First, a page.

Robert Scoble demonstrated this dynamic to me during the Supernova ‘09 reception last month. I had approached to ask his opinion on the growing raft of influencer ranking tools and we got to talking more generally about how influence works. Within minutes, Mashable’s Ben Parr interrupted, intent on getting Scoble to say he’d attend an upcoming event. Scoble was having none of it, until Parr mentioned that a particular person would be there. That changed everything. Scoble turned to me and said, “See, that’s one way you influence me.”
You’re not likely to be in Ben Parr’s position, in terms of knowing the one precise name to drop and when to drop it. However, you can get there. Here are some simple tips on how to attract influencers with influencers.
1. If you have a 1:1 relationship in place, just ask. I know it seems too simple. However, the best way to find out is to ask. Pose the question in an appropriate context. Be upfront. You might explain that you’re building a larger circle of thought leaders, and want to include the people that they would most like to associate with. Or ask, “Who influences you? Who most influences your thinking?” If you’re producing a panel discussion ask your influencers to name their dream panel.
2. Create opportunities to discover and develop relationships between your influencers. Let influencers mingle by arranging dinners or adding social time to your business events. The key is to facilitate introductions and conversations without being a control freak. Don’t hover every minute: allow private conversations within the group. Stand back and observe the social dynamics. Then figure out what you learned and how to apply it to make your influencer marketing program even better.
3. Open the door to diverse people inside your organization. It’s good practice to assign an employee as a buddy to an influencer - but only to a point. Make it easy for influencers to tap into different parts of your company and get to know a mix of personalities and roles. Put this capacity into the DNA of your influencer marketing program. Examples include issuing a descriptive contact list, enhancing a private influencer portal with selected employee profiles, or involving different topical experts each time you brief your opinion leaders.
4. Watch for signs of trouble. Every one of us comes with baggage. It’s our nature. So, make no assumptions about who attracts who and who repels who. As you get to know influencers as people, you’ll find that some at competing companies enjoy opportunities to rub elbows while some who appear repeatedly at the same events and in the same press stories privately loathe each other.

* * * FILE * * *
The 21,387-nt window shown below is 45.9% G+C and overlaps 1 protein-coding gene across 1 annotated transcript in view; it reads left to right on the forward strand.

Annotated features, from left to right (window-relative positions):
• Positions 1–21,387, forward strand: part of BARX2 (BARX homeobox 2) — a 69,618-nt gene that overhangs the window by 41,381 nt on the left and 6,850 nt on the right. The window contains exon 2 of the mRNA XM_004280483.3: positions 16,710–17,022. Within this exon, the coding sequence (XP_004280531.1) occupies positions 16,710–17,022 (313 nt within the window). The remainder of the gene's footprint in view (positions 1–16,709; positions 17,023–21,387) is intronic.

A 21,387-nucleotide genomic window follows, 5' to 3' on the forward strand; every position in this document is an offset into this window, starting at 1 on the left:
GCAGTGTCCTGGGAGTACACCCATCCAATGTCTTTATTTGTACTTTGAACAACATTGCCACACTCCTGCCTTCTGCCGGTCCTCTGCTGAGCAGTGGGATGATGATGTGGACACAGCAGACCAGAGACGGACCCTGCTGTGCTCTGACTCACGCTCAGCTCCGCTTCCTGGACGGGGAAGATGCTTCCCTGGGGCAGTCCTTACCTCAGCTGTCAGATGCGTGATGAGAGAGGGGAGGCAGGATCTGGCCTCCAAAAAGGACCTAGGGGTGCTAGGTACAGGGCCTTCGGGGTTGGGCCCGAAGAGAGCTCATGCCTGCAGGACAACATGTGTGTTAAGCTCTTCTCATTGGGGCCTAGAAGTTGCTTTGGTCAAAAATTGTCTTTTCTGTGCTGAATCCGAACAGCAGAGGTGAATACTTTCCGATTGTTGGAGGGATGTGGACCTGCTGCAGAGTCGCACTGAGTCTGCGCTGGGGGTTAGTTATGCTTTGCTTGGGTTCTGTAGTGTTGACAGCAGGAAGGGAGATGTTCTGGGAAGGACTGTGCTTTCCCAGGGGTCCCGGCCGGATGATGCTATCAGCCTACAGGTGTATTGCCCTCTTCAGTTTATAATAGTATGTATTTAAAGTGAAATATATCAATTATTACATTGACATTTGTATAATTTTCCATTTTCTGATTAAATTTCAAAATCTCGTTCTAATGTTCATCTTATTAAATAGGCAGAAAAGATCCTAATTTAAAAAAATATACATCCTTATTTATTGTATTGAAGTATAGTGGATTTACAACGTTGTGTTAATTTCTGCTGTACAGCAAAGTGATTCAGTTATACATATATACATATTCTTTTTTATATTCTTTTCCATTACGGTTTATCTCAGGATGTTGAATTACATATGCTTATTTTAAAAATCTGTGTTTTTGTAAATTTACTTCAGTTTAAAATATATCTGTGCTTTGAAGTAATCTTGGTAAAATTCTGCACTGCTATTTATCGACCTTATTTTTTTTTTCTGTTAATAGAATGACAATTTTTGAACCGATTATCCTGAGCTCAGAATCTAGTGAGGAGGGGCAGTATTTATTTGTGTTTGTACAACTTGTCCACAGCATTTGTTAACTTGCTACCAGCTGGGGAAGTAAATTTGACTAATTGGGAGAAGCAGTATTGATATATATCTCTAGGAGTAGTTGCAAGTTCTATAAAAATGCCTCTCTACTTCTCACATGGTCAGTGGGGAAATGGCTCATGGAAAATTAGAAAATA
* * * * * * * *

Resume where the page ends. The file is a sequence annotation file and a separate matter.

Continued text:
Ask, watch, listen, think. Trust me, there’s just no app for that human touch.
Solid research is the only way to cut through the chatter about identifying and prioritizing influencers for word-of-mouth marketing and other forms of influencer marketing. Mike Gotta (Burton Group / Gartner ) points out a just such a study, from the pharma industry. I like this study because it focuses on finding the hidden opinion leaders who drive the first wave of word-of-mouth product referrals.
The study identifies two distinct types of opinion leaders among the target physicians: those who are trusted and respected by peers (called sociometric leaders) and those physicians who think of themselves as well connected and influential (called self-reported opinion leaders).
The opinion leaders identified by their peers are not the traditional targets pursued by marketers. If anything, they contradict current marketing wisdom about influencers and influentials. They are not overtly well connected, outgoing or high profile in terms of being published or public speakers.
Three nuggets to think about:
The study finds little overlap between the two types of influencers. Physicians fell into one group or the other.
The under-the-radar opinion leaders are quicker to use new product and more likely to influencer others to try it. This finding is based on matching network data with perscription records.
The under-the-radar sociometric opinion leaders are more interested in what their peers are doing, and are more open to word-of-mouth or social influence, than the self-reported opinion leaders.